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WHL
12-30-2007, 03:30 PM
I have HALL action when opening bolt to remove empty cartridge , at the top of the stroke there is some resistance , followed by a clicking and then it removes the cartridge. a new shooter looking for some answers to help solve the problem.

Mike Swartz
12-30-2007, 03:46 PM
If these are reloads back your powder charge off 1 gr. and see if you still get bolt click. Is the extraction cam greased??

Mike Swartz

MColeman
12-30-2007, 04:49 PM
I have found that once the brass begins to cause this it's time to make new cases and, as Mike said, reassess your loads.

Nader
12-30-2007, 07:36 PM
Wheelie,depending on your chamber, some dies are not aggressive enough .The rear portion of the case not being squeezed down enough usually causes the click at the top.As an extra step in your reloading process a Redding small base die or Clarence Hammond's SBD should fix the problem,but if your primary die was more aggressive you wouldn't need either of them.
Joel

Wayne Campbell
12-30-2007, 08:31 PM
Get a full length die that will properly size the base.

wnroscoe
12-30-2007, 08:46 PM
I had the same problem with a 6BR. The Redding Small Base Die solved it.

Worker
12-30-2007, 09:05 PM
I shoot a 6x284 varmint rifle. When I shoot Lapua brass that " Click" happens but when i shoot Norma brass ( Same hot load) there is no "click". I think it has some thing to do with case hardness. I tried annealing Lupua brass and it didn't fix the problem.

jackie schmidt
12-30-2007, 10:00 PM
As has been said, a properly fit die will probably cure this problem. Most Benchrest Shooters get prettyy aggresive with the sizing.
Worker, the bolt click is usually caused by the web and head area of the case not being sized down enough, where you should NEVER anneal. I am sure you know this, just a reminder to others.
Usually, your situation is just the opposite of what most shooters experience. While Norma makes excellent brass, it is considered a tad on the soft side for use with the elevated pressure loads found in Benchrest..........jackie

Gene Beggs
12-30-2007, 10:08 PM
This is a subject that is near and dear to my heart, and the primary reason I chose to develop my own line of cartridges.

There can be other reasons for the 'click-at-the-top' extraction, but the culprit is usually mismatch between the chamber and the sizing die. With the 220/6mm Beggs cartridges you KNOW the two will be compatible.

Ocassionally you will find a chamber that was poorly done and has chip rings in the body area. This will cause difficult extraction even with mild loads.

Another thing that is critically important and that is knowing how to properly adjust the sizing die so headspace is correct. Just today at the tunnel I encountered a shooter who was confused about this and was wondering why he was getting case head separations. A bit of measuring revealed the reason; he was pushing the shoulders back .015 :eek:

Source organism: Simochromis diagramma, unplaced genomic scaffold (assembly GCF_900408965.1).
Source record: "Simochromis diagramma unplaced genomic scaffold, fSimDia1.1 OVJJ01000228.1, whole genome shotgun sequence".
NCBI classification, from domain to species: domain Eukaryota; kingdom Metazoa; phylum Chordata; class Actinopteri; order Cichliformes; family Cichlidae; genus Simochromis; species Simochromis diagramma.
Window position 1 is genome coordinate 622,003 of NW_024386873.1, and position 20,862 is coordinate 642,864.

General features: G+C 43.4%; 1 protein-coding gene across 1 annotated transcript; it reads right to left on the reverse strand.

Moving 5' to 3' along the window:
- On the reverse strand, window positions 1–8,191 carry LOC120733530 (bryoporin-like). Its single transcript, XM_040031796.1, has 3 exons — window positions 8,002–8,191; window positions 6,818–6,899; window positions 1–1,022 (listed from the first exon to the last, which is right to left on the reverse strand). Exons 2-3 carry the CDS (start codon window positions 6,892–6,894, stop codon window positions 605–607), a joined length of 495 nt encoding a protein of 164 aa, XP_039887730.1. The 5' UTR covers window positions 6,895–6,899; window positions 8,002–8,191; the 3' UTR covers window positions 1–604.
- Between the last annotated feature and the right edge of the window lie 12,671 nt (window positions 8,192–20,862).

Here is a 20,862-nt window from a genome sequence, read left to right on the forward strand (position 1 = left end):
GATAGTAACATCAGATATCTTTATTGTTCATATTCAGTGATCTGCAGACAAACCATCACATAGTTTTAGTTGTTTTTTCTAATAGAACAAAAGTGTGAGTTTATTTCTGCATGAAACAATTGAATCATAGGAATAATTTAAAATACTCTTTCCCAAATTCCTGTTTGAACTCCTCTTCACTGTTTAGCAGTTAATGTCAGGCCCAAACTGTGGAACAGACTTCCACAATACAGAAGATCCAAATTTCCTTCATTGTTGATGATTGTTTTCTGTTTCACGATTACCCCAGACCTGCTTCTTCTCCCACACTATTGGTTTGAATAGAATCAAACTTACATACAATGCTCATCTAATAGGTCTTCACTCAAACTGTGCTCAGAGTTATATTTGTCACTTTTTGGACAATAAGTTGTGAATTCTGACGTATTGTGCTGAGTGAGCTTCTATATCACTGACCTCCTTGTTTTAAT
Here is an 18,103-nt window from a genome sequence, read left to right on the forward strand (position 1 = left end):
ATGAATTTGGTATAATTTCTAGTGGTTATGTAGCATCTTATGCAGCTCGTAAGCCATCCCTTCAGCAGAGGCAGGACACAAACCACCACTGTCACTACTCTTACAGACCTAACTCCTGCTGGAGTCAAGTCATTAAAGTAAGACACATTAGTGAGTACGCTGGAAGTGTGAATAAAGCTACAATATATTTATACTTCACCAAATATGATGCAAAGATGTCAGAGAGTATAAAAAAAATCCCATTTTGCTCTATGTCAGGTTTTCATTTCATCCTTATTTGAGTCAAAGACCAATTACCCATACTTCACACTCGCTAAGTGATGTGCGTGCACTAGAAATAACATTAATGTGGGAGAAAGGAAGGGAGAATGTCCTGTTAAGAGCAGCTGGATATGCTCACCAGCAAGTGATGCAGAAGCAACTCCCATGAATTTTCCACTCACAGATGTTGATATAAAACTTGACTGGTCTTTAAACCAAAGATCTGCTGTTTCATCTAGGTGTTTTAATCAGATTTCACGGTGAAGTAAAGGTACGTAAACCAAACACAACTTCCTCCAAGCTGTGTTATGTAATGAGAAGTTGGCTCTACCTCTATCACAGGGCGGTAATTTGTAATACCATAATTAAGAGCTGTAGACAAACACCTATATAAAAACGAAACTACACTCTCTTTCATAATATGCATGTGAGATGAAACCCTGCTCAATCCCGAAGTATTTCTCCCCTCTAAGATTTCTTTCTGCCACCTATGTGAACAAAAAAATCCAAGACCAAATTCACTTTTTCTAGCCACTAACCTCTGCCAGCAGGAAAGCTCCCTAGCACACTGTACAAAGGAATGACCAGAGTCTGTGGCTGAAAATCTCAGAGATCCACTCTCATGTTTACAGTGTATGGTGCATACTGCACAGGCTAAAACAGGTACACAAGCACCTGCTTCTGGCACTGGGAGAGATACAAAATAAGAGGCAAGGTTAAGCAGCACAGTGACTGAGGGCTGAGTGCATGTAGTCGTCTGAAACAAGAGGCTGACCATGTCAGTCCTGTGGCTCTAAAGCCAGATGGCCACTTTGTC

Gene Beggs

Boyd Allen
12-31-2007, 01:13 AM
A couple of things that can come into play are the size of the chamber at the very back, and the length of the chamber vs. the length of the die.

If a reamer is too small at the very back of the chamber it can cause a problem as the web is increased in diameter by repeated firing with hot loads.

Imagine a hamburger patty (raw) being pressed between the opposing palms of your hands. It gets bigger and thinner.

The easy way to tell that this is happening is to use a .0001 mic. To measure the diameter of the rim of a case before firing, mark the case, and record the measurement. Fire it hot 15 times or so, and then remeasure, in several places. You will see that the rim has grown in diameter, and that the diameter is less even than at first. This is all predicated on loads that are near or at the “upper window” for a 6PPC.

Another situation can occur when the length of the body portion of the chamber is sligltly longer than that of the die. An overly large chamfer at the mouth of the die can cause this. If you have a case that clicks, put a bullet in the fired case neck (to keep it from collapsing), chuck the neck in a cordless drill (lightly), support the back of the case against a piece of smooth wood, and use some sort of fine abrasive on a stick ( I used a coarse diamond lap) held parallel to the centerline of the case to reduce the diameter of the case in the area immediately bordering the extractor groove 2-3 thousandths, and then polish with 0000. Load and fire the case as hot as would have previously have caused a click. Where did it go? You just "blueprinted" the leading edge of the web back to new brass diameter. I'll bet that you didn't get the click on the first full load firing of a new case, unless you have a defective action, or chamber.

In my experience regular dies don’t do much about reducing the diameter of the actual solid web of the case. They may reduce the case immediately in front of the web enough to ease bolt closure, but with an enlarged web immediately adjacent, firing springs the case into interference. If the web is smaller, the case has a tendency to pull back from chamber diameter after firing.